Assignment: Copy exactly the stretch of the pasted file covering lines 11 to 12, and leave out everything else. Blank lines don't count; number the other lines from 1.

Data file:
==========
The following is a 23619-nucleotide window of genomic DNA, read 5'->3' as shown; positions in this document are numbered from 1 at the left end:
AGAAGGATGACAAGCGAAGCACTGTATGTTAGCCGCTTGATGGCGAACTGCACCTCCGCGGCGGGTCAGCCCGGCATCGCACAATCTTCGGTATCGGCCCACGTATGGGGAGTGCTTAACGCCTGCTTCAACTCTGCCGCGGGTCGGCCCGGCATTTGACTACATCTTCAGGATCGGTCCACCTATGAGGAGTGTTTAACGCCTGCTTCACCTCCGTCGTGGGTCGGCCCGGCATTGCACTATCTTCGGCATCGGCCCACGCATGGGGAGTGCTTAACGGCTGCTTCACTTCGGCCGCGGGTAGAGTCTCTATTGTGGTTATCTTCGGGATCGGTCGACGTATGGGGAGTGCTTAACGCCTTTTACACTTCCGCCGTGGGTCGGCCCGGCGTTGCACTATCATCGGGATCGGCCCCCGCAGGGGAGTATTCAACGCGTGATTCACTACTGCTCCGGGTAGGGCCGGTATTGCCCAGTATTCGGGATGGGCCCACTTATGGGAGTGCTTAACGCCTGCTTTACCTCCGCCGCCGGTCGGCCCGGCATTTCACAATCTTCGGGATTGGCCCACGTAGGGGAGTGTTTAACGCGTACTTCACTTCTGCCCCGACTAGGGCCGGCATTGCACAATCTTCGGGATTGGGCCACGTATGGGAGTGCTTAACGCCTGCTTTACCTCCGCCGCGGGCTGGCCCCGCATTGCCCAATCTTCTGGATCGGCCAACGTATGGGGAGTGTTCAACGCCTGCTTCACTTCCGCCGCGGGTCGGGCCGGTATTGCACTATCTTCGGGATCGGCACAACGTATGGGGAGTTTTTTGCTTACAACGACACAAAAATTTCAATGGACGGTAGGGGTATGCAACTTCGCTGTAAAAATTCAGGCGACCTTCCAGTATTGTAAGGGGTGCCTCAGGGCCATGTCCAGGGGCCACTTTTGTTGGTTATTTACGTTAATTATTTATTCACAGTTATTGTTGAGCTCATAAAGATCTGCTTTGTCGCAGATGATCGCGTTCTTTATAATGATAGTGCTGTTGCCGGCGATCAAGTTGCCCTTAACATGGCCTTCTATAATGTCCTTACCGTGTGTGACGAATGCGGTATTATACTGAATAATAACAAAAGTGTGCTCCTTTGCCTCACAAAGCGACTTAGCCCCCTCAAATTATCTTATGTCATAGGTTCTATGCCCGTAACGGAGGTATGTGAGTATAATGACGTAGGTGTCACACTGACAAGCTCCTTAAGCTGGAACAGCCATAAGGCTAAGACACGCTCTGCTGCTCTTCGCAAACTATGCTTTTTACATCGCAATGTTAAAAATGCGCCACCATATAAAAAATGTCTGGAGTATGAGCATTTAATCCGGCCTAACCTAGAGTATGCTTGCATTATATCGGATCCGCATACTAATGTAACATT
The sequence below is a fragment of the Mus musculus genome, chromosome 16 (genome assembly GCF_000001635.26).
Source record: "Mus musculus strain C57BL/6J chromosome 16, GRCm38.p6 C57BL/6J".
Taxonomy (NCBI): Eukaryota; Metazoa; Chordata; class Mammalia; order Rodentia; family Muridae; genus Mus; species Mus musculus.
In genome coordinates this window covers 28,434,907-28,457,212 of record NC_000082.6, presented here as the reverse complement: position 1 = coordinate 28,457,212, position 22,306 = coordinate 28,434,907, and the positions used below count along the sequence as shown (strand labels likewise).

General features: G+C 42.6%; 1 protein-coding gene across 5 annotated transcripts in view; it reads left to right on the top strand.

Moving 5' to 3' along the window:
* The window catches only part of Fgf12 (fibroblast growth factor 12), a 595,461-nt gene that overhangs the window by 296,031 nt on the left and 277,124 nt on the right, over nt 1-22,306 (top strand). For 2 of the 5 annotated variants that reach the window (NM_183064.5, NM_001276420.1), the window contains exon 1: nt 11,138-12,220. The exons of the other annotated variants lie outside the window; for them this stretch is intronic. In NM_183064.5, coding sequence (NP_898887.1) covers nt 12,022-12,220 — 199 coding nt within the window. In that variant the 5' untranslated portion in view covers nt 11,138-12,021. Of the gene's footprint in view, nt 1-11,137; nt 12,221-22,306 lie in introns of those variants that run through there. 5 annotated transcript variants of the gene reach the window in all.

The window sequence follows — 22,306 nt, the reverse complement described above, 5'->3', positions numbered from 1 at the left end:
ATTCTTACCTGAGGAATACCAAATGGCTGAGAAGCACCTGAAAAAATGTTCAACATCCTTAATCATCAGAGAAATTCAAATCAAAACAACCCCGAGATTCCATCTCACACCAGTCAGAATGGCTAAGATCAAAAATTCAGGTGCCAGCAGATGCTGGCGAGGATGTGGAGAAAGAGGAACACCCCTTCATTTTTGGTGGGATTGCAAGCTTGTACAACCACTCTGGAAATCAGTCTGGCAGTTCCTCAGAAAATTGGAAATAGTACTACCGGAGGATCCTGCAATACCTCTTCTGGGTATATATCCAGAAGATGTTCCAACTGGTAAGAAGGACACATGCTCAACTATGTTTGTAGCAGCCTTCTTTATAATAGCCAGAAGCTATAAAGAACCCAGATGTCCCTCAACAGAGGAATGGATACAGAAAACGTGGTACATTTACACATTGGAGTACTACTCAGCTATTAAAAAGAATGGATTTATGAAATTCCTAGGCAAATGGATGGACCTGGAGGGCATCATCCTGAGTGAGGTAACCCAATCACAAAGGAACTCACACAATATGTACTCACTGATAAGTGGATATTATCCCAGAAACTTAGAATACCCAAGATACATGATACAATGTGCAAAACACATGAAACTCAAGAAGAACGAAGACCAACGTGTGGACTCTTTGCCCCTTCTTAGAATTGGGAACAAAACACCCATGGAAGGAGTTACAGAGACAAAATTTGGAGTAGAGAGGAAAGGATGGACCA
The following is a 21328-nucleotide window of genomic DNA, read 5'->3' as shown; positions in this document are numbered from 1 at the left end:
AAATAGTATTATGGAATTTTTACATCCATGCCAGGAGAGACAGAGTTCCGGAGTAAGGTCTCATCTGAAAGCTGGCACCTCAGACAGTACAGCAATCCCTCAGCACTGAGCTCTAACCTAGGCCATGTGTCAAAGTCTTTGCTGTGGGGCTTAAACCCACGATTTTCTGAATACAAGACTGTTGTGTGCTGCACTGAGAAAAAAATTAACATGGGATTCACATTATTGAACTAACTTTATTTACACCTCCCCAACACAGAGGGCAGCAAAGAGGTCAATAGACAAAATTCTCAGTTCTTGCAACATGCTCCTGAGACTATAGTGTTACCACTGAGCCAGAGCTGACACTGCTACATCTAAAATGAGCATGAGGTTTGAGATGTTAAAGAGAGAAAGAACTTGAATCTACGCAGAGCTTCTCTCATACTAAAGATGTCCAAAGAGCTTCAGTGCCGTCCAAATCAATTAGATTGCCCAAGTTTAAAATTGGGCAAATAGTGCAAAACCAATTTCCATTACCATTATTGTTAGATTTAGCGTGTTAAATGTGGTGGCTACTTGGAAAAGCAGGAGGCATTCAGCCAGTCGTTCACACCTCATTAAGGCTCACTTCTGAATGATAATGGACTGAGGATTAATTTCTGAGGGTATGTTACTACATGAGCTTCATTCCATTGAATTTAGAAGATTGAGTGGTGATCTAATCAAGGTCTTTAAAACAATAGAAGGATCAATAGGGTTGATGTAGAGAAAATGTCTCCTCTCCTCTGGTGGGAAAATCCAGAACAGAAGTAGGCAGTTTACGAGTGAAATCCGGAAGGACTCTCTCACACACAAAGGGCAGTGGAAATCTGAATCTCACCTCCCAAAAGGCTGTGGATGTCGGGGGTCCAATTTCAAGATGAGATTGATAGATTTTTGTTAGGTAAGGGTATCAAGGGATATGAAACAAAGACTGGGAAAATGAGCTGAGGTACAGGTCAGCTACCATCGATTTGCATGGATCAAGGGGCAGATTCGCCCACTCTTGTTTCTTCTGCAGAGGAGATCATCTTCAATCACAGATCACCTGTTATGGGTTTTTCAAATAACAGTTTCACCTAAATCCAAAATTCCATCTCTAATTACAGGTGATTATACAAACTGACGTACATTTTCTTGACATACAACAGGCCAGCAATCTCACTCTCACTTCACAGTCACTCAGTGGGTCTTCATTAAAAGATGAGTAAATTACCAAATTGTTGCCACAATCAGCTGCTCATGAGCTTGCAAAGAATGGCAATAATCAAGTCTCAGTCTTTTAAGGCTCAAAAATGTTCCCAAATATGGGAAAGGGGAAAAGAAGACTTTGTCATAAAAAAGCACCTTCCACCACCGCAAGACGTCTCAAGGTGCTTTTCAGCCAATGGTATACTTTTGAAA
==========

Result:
ATTCTTACCTGAGGAATACCAAATGGCTGAGAAGCACCTGAAAAAATGTTCAACATCCTTAATCATCAGAGAAATTCAAATCAAAACAACCCCGAGATTCCATCTCACACCAGTCAGAATGGCTAAGATCAAAAATTCAGGTGCCAGCAGATGCTGGCGAGGATGTGGAGAAAGAGGAACACCCCTTCATTTTTGGTGGGATTGCAAGCTTGTACAACCACTCTGGAAATCAGTCTGGCAGTTCCTCAGAAAATTGGAAATAGTACTACCGGAGGATCCTGCAATACCTCTTCTGGGTATATATCCAGAAGATGTTCCAACTGGTAAGAAGGACACATGCTCAACTATGTTTGTAGCAGCCTTCTTTATAATAGCCAGAAGCTATAAAGAACCCAGATGTCCCTCAACAGAGGAATGGATACAGAAAACGTGGTACATTTACACATTGGAGTACTACTCAGCTATTAAAAAGAATGGATTTATGAAATTCCTAGGCAAATGGATGGACCTGGAGGGCATCATCCTGAGTGAGGTAACCCAATCACAAAGGAACTCACACAATATGTACTCACTGATAAGTGGATATTATCCCAGAAACTTAGAATACCCAAGATACATGATACAATGTGCAAAACACATGAAACTCAAGAAGAACGAAGACCAACGTGTGGACTCTTTGCCCCTTCTTAGAATTGGGAACAAAACACCCATGGAAGGAGTTACAGAGACAAAATTTGGAGTAGAGAGGAAAGGATGGACCA
The following is a 21328-nucleotide window of genomic DNA, read 5'->3' as shown; positions in this document are numbered from 1 at the left end: